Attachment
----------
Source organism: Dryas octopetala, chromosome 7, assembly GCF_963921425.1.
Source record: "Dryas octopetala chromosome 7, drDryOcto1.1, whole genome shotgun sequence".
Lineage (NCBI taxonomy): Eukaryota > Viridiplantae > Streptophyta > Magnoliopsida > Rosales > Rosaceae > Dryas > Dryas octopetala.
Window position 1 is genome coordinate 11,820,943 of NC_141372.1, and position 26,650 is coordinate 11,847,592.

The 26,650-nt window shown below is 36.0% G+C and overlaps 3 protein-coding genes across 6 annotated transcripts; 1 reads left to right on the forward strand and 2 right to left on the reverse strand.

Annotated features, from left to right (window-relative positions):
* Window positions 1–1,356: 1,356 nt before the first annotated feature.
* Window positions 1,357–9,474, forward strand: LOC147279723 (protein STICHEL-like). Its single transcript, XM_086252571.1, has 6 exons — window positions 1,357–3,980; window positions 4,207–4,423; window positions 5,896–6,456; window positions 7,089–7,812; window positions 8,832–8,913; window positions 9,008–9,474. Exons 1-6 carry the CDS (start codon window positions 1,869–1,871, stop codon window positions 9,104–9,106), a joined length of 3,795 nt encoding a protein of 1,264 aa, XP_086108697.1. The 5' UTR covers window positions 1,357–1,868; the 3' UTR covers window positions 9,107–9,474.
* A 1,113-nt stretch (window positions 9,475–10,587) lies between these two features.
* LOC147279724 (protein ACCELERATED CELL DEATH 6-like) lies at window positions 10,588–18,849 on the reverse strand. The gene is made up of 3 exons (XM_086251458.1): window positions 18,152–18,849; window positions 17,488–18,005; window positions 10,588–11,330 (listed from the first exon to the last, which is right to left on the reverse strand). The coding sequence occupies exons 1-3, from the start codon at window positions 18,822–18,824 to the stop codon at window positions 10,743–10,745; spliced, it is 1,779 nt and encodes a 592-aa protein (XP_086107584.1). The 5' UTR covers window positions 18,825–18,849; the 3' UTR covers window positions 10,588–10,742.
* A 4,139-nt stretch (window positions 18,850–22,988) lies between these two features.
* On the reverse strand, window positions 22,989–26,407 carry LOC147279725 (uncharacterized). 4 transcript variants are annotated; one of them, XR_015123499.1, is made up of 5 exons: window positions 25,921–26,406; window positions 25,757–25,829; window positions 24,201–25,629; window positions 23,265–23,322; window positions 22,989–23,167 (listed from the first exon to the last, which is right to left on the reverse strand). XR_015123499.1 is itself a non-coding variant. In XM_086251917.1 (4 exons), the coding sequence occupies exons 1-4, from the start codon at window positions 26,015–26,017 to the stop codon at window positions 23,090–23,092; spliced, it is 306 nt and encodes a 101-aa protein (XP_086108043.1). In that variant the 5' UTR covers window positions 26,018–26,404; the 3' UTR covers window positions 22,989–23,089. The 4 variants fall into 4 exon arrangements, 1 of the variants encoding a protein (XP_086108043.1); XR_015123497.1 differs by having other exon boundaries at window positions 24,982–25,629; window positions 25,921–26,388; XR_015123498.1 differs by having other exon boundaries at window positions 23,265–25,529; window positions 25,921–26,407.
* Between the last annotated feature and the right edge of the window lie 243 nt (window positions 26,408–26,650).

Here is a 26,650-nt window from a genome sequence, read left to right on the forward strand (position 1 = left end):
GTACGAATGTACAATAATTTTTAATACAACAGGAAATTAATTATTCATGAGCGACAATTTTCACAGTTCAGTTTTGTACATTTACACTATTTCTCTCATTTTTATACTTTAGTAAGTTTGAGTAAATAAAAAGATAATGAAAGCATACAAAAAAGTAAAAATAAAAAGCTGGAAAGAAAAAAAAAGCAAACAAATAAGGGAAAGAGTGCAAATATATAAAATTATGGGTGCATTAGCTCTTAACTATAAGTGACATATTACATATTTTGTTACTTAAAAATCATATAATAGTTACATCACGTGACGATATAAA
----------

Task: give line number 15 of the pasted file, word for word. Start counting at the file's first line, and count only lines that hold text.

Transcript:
GTACGAATGTACAATAATTTTTAATACAACAGGAAATTAATTATTCATGAGCGACAATTTTCACAGTTCAGTTTTGTACATTTACACTATTTCTCTCATTTTTATACTTTAGTAAGTTTGAGTAAATAAAAAGATAATGAAAGCATACAAAAAAGTAAAAATAAAAAGCTGGAAAGAAAAAAAAAGCAAACAAATAAGGGAAAGAGTGCAAATATATAAAATTATGGGTGCATTAGCTCTTAACTATAAGTGACATATTACATATTTTGTTACTTAAAAATCATATAATAGTTACATCACGTGACGATATAAA